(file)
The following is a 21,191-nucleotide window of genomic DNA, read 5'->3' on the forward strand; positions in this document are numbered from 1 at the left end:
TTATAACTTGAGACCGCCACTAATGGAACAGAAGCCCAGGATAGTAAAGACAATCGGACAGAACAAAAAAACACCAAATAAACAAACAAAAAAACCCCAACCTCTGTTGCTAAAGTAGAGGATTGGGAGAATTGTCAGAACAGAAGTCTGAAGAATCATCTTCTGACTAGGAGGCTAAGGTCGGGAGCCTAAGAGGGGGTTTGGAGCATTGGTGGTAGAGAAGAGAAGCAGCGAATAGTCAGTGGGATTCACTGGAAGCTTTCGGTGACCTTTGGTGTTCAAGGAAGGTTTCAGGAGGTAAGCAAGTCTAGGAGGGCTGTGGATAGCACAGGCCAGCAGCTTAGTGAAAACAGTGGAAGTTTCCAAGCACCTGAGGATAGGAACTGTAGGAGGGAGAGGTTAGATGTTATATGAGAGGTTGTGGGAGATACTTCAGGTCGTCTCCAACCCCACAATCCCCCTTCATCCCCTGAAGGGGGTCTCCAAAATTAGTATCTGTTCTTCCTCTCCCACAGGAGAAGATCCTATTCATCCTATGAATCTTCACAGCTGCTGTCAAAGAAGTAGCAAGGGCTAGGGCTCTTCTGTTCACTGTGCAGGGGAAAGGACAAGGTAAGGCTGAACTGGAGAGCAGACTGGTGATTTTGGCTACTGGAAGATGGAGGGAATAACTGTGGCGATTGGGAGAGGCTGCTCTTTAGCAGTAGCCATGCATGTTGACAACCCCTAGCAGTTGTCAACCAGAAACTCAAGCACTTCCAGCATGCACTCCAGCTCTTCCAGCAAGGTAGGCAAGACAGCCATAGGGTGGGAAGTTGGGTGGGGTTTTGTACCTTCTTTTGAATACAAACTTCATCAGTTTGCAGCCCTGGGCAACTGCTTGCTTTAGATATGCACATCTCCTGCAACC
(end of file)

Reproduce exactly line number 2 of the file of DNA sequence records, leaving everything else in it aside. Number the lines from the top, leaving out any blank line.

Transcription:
TTATAACTTGAGACCGCCACTAATGGAACAGAAGCCCAGGATAGTAAAGACAATCGGACAGAACAAAAAAACACCAAATAAACAAACAAAAAAACCCCAACCTCTGTTGCTAAAGTAGAGGATTGGGAGAATTGTCAGAACAGAAGTCTGAAGAATCATCTTCTGACTAGGAGGCTAAGGTCGGGAGCCTAAGAGGGGGTTTGGAGCATTGGTGGTAGAGAAGAGAAGCAGCGAATAGTCAGTGGGATTCACTGGAAGCTTTCGGTGACCTTTGGTGTTCAAGGAAGGTTTCAGGAGGTAAGCAAGTCTAGGAGGGCTGTGGATAGCACAGGCCAGCAGCTTAGTGAAAACAGTGGAAGTTTCCAAGCACCTGAGGATAGGAACTGTAGGAGGGAGAGGTTAGATGTTATATGAGAGGTTGTGGGAGATACTTCAGGTCGTCTCCAACCCCACAATCCCCCTTCATCCCCTGAAGGGGGTCTCCAAAATTAGTATCTGTTCTTCCTCTCCCACAGGAGAAGATCCTATTCATCCTATGAATCTTCACAGCTGCTGTCAAAGAAGTAGCAAGGGCTAGGGCTCTTCTGTTCACTGTGCAGGGGAAAGGACAAGGTAAGGCTGAACTGGAGAGCAGACTGGTGATTTTGGCTACTGGAAGATGGAGGGAATAACTGTGGCGATTGGGAGAGGCTGCTCTTTAGCAGTAGCCATGCATGTTGACAACCCCTAGCAGTTGTCAACCAGAAACTCAAGCACTTCCAGCATGCACTCCAGCTCTTCCAGCAAGGTAGGCAAGACAGCCATAGGGTGGGAAGTTGGGTGGGGTTTTGTACCTTCTTTTGAATACAAACTTCATCAGTTTGCAGCCCTGGGCAACTGCTTGCTTTAGATATGCACATCTCCTGCAACC